Adam is the grandson of Richard Wookey, the developer who began buying up property in Yorkville in the 1960s and built Hazelton Lanes, transforming a rundown neighbourhood of biker hangouts and rooming houses into a runway for trophy wives and teacup dogs. Richard’s company, Seniority Investments, is now run by his son Ian Wookey, Adam’s uncle. The family is wealthy and connected. Simon Wookey, another uncle, ran for city council in Toronto Centre-Rosedale in 2010 (he lost to Kristyn Wong-Tam). Adam’s aunt Lisa was a VP at ­Entertainment One Television and is married to Jacob Richler (son of Mordecai). His father, Peter, works for the family ­business. His mother, Karen, is a TV producer whose recent credits include Intervention Canada (and yes, she is well aware of the irony).

Wookey’s parents divorced when he was three. As a child, he split his time between his dad’s house on Hazelton Avenue and his mom’s in Hillcrest. He attended Rosedale Public School, where he was the captain of the hockey team. For Grade 7, he entered UCC, where he smoked his first joint. Later, he started selling pot to friends.

Drug dealing evolved from a side project into a profession, and by Grade 11, he was making thousands of dollars a week selling pot and cocaine. When most of his friends were filling out university applications, Wookey dropped out of high school and moved into an apartment on Queen East, in Moss Park. His roommate was a 21-year-old bartender named Jesse Gubb—they met through a mutual friend.

On Halloween night in 2002, the police arrived at Wookey and Gubb’s apartment after receiving complaints about paintballs fired at cars. Both men had fled the premises. The cops found more than 100 grams of marijuana, 42 grams of cocaine, more than $5,000 in cash, two stolen rifles and a sawed-off shotgun with the serial number burned off. Wookey (who says that some, but not all, of the contraband was his) pleaded guilty to gun possession and drug trafficking charges. Gubb was charged with possession and received a $200 fine. Wookey’s arrest came three days after his 18th birthday.

“That was always my biggest fear, that something was going to happen after he turned 18,” says Karen Wookey, a bronzed, big-haired lioness who looks more like a ’70s rock star than a private school mom. “Adam was always the kid who got caught,” she says, remembering a time in the mid-’90s when he was smoking a joint with four other kids and happened to be holding it when the cops busted them. He was the only one to get arrested. Wookey’s parents cycled through all of the usual strategies to help their son—they begged and pleaded with him, tried tough love, sought professional help. Today, Karen has nothing but respect for Adam and his choices: “Of course I look at him, with all of his passion and knowledge, and wonder why he couldn’t have gone to law school,” she says with a smile. “But I’ve always been defiant when it comes to authority, so it’s not a total surprise.”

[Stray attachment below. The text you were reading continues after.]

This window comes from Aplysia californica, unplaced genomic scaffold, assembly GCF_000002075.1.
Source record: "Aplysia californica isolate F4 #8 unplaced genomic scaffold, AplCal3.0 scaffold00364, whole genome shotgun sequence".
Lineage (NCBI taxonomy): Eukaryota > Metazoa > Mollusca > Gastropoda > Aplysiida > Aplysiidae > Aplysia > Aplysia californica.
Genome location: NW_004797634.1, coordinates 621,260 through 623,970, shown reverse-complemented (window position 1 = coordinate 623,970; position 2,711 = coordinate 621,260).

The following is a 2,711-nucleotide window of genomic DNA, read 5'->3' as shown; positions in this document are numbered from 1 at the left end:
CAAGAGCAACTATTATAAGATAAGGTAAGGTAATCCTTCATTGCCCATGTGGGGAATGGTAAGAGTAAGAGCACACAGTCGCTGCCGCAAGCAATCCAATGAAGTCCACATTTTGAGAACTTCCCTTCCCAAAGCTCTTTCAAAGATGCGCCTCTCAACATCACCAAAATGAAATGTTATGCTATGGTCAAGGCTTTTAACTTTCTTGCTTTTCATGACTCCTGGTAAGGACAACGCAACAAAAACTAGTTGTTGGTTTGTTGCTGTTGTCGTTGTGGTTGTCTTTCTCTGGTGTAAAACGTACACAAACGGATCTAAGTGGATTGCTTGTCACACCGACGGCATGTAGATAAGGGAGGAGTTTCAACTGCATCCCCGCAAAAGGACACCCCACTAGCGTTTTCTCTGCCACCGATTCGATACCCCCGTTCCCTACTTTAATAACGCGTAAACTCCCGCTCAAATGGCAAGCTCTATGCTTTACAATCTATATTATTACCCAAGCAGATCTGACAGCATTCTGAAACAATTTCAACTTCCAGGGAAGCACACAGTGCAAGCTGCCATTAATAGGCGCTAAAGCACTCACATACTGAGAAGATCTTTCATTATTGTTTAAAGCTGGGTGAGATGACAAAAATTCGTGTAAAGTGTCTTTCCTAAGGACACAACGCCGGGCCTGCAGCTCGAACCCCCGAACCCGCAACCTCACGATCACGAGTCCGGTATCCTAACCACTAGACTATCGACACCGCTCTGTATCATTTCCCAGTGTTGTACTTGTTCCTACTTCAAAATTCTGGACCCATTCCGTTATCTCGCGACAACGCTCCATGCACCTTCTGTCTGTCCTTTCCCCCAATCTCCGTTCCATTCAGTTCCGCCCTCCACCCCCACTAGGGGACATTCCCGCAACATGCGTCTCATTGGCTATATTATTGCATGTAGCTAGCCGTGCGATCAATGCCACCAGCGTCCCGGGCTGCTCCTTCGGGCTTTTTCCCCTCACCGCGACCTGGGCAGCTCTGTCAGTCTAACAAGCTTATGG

In early 2006, while awaiting his trial date, Wookey travelled to Bangkok, booking into the Mandarin Oriental hotel. There, he met Matt Bowden, a New Zealand entrepreneur and musician who was travelling with his wife and daughter. Bowden and Wookey struck up a conversation by the pool one day and got together for dinner. Over a Thai feast, followed by cigars and tequila, Bowden told Wookey about his business selling party pills in New Zealand and his attempts to convince government officials to create a regulated market. Wookey in turn shared his personal struggles—his overall lack of purpose and the very real possibility that he was facing significant jail time.

Bowden, who is deeply religious, suggested Wookey invite God into his life; a few days later, he did just that, performing a self-baptism in the hotel pool. He says his spiritual awakening changed everything: “I felt like I wasn’t being held down by the decisions I had made in my past.” But he still had his past to answer for.

On November 1, 2006, four years after his original court appearance, Wookey was sentenced to 22 months in provincial jail. Justice Denise Bellamy (who had received 20 letters of support from upstanding family members and friends, including the lawyer Clayton Ruby) warned Wookey that this would be his last opportunity to turn things around. “In prison you will meet people addicted to cocaine because people like you sold it to them,” she said. Wookey spent his time in jail reading Hemingway, the Bible and the Dune series. He attended AA and NA meetings (he says he isn’t an addict but found the group sessions therapeutic), and participated in yoga and meditation programs. He also thought about Matt Bowden, who had described Canada as the next logical market for his party pills.

Wookey was granted parole after seven months. He called Bowden within a week.